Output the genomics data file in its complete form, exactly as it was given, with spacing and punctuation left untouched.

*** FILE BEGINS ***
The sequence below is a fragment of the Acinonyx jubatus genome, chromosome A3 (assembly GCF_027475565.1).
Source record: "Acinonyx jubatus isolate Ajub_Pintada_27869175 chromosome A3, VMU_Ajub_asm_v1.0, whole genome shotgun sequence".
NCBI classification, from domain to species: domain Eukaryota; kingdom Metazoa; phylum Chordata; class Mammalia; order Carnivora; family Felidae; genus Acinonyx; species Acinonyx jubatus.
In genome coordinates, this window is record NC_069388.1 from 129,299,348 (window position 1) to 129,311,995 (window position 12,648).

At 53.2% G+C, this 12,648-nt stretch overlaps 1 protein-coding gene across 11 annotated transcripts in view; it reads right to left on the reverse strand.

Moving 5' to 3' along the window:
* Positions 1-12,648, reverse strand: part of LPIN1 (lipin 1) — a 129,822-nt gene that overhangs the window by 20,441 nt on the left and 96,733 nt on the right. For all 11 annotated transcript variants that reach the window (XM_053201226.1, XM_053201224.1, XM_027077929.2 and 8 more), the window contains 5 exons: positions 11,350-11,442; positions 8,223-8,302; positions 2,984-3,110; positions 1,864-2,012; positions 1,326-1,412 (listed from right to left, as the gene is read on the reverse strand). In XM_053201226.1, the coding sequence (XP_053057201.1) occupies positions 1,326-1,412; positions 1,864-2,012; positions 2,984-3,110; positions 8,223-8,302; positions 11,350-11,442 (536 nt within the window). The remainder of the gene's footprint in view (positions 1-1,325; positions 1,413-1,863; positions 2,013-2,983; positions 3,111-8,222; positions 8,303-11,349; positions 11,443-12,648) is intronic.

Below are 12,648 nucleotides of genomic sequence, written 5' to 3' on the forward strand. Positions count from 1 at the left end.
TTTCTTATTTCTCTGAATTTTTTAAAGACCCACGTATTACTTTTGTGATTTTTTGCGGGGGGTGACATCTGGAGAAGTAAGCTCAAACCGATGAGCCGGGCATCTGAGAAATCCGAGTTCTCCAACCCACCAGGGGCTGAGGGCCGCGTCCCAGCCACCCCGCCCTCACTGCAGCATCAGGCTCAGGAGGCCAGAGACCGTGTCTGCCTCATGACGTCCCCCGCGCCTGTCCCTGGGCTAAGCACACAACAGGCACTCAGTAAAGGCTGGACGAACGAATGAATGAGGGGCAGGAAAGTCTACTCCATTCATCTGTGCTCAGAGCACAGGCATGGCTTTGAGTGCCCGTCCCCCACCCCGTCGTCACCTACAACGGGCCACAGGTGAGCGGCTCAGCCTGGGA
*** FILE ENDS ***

The sequence below is a fragment of the Acinonyx jubatus genome, chromosome A3 (assembly GCF_027475565.1).
Source record: "Acinonyx jubatus isolate Ajub_Pintada_27869175 chromosome A3, VMU_Ajub_asm_v1.0, whole genome shotgun sequence".
NCBI classification, from domain to species: domain Eukaryota; kingdom Metazoa; phylum Chordata; class Mammalia; order Carnivora; family Felidae; genus Acinonyx; species Acinonyx jubatus.
In genome coordinates, this window is record NC_069388.1 from 129,299,348 (window position 1) to 129,311,995 (window position 12,648).

At 53.2% G+C, this 12,648-nt stretch overlaps 1 protein-coding gene across 11 annotated transcripts in view; it reads right to left on the reverse strand.

Moving 5' to 3' along the window:
* Positions 1-12,648, reverse strand: part of LPIN1 (lipin 1) — a 129,822-nt gene that overhangs the window by 20,441 nt on the left and 96,733 nt on the right. For all 11 annotated transcript variants that reach the window (XM_053201226.1, XM_053201224.1, XM_027077929.2 and 8 more), the window contains 5 exons: positions 11,350-11,442; positions 8,223-8,302; positions 2,984-3,110; positions 1,864-2,012; positions 1,326-1,412 (listed from right to left, as the gene is read on the reverse strand). In XM_053201226.1, the coding sequence (XP_053057201.1) occupies positions 1,326-1,412; positions 1,864-2,012; positions 2,984-3,110; positions 8,223-8,302; positions 11,350-11,442 (536 nt within the window). The remainder of the gene's footprint in view (positions 1-1,325; positions 1,413-1,863; positions 2,013-2,983; positions 3,111-8,222; positions 8,303-11,349; positions 11,443-12,648) is intronic.

Below are 12,648 nucleotides of genomic sequence, written 5' to 3' on the forward strand. Positions count from 1 at the left end.
TTTCTTATTTCTCTGAATTTTTTAAAGACCCACGTATTACTTTTGTGATTTTTTGCGGGGGGTGACATCTGGAGAAGTAAGCTCAAACCGATGAGCCGGGCATCTGAGAAATCCGAGTTCTCCAACCCACCAGGGGCTGAGGGCCGCGTCCCAGCCACCCCGCCCTCACTGCAGCATCAGGCTCAGGAGGCCAGAGACCGTGTCTGCCTCATGACGTCCCCCGCGCCTGTCCCTGGGCTAAGCACACAACAGGCACTCAGTAAAGGCTGGACGAACGAATGAATGAGGGGCAGGAAAGTCTACTCCATTCATCTGTGCTCAGAGCACAGGCATGGCTTTGAGTGCCCGTCCCCCACCCCGTCGTCACCTACAACGGGCCACAGGTGAGCGGCTCAGCCTGGGA